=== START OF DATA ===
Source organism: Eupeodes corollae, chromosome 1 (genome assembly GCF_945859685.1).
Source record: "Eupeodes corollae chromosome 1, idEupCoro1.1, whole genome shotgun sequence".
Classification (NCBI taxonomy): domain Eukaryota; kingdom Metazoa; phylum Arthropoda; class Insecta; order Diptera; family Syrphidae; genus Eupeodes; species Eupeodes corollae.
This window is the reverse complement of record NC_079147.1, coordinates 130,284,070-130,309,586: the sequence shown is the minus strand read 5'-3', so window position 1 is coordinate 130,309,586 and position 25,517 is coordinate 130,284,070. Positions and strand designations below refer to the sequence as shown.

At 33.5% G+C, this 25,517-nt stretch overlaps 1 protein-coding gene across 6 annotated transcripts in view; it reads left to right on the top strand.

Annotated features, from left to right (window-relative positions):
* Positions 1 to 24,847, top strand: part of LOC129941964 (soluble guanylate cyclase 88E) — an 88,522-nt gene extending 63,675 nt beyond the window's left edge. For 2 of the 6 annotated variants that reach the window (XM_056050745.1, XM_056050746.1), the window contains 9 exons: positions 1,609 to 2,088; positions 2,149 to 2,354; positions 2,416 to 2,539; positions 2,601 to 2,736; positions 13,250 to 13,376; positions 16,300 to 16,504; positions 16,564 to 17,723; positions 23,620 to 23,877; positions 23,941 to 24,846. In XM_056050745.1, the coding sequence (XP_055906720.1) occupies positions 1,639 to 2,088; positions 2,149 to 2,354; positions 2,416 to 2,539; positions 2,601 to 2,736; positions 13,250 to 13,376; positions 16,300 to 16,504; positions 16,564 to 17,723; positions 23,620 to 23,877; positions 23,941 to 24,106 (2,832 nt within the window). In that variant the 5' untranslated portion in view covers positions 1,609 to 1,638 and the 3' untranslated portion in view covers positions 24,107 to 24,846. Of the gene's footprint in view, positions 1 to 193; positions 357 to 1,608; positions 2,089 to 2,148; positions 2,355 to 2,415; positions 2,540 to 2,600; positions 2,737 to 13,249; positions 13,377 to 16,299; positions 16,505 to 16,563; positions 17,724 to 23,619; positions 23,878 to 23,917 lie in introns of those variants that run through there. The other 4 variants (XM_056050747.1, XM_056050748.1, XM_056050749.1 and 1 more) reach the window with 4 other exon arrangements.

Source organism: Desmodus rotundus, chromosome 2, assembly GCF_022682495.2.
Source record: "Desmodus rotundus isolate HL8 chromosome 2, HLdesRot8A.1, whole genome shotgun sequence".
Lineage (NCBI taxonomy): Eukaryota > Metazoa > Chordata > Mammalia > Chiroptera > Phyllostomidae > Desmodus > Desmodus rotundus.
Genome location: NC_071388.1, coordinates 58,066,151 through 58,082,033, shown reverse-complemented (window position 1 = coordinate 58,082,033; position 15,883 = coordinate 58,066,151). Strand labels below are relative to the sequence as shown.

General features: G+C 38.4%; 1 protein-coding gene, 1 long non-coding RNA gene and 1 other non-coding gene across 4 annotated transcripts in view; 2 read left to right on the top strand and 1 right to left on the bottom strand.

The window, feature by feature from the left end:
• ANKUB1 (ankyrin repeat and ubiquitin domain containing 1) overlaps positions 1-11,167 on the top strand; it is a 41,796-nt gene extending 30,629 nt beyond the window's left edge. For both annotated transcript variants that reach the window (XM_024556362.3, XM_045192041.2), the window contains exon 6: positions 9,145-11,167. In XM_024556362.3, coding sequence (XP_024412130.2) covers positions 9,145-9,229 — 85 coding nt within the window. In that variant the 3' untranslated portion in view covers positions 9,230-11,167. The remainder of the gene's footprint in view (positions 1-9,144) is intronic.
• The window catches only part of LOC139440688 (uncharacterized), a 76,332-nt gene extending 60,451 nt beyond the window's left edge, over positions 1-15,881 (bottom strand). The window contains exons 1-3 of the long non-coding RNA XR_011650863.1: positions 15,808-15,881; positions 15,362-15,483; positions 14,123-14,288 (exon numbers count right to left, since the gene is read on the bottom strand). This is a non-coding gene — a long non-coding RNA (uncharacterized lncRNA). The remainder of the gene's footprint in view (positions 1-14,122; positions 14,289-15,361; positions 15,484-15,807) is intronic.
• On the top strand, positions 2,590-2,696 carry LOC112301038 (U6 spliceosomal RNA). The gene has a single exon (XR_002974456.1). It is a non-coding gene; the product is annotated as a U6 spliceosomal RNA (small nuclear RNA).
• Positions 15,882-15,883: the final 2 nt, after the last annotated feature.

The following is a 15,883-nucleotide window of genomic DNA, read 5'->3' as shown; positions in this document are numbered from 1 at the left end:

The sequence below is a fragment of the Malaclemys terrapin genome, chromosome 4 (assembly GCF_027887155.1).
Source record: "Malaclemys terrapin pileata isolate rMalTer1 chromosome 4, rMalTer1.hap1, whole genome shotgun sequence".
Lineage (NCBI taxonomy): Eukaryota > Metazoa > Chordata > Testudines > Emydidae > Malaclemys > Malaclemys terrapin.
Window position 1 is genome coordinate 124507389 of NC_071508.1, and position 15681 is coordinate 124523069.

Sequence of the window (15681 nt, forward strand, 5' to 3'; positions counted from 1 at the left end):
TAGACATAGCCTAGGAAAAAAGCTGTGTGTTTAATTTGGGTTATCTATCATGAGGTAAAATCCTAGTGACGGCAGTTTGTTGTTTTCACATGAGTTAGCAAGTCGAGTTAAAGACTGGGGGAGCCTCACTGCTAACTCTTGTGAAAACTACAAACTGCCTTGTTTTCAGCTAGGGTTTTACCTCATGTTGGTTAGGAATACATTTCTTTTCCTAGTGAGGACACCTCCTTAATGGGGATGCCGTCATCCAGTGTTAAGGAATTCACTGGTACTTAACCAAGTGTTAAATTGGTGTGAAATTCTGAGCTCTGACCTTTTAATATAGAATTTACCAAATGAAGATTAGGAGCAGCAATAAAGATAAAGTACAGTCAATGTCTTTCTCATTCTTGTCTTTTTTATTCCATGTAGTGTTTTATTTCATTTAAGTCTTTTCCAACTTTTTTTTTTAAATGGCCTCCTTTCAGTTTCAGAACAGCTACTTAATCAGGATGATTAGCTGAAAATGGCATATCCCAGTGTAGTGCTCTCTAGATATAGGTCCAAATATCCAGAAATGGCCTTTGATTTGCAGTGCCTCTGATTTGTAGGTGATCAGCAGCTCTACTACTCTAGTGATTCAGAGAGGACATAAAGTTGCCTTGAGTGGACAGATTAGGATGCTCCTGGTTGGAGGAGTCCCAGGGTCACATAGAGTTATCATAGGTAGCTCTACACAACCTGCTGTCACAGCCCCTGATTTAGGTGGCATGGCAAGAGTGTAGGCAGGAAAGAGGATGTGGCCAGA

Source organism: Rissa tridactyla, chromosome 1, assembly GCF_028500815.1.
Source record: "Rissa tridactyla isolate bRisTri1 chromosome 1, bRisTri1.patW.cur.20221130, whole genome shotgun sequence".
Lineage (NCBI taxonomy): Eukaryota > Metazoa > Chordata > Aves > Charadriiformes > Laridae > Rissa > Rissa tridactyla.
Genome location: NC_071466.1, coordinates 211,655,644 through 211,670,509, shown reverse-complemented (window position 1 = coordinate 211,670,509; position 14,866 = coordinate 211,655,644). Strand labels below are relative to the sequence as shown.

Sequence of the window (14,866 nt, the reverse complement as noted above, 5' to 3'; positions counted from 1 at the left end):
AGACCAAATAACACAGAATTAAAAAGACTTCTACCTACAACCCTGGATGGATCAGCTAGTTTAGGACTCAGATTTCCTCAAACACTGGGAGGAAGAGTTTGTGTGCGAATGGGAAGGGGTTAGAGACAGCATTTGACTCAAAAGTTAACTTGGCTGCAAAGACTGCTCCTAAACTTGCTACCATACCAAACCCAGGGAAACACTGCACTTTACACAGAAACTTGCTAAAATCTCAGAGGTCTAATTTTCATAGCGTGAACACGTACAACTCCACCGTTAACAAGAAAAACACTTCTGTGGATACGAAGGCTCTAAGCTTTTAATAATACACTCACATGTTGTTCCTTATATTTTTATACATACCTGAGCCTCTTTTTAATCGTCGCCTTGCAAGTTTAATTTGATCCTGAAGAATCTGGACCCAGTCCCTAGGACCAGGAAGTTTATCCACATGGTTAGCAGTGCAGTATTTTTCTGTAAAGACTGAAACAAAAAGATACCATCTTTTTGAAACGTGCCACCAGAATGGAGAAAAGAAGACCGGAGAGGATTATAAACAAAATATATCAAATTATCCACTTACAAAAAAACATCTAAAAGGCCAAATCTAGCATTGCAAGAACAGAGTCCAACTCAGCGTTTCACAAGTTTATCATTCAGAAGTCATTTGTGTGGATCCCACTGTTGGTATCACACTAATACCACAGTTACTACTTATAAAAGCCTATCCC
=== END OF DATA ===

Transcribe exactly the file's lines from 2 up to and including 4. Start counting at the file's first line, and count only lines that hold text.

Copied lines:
Source record: "Eupeodes corollae chromosome 1, idEupCoro1.1, whole genome shotgun sequence".
Classification (NCBI taxonomy): domain Eukaryota; kingdom Metazoa; phylum Arthropoda; class Insecta; order Diptera; family Syrphidae; genus Eupeodes; species Eupeodes corollae.
This window is the reverse complement of record NC_079147.1, coordinates 130,284,070-130,309,586: the sequence shown is the minus strand read 5'-3', so window position 1 is coordinate 130,309,586 and position 25,517 is coordinate 130,284,070. Positions and strand designations below refer to the sequence as shown.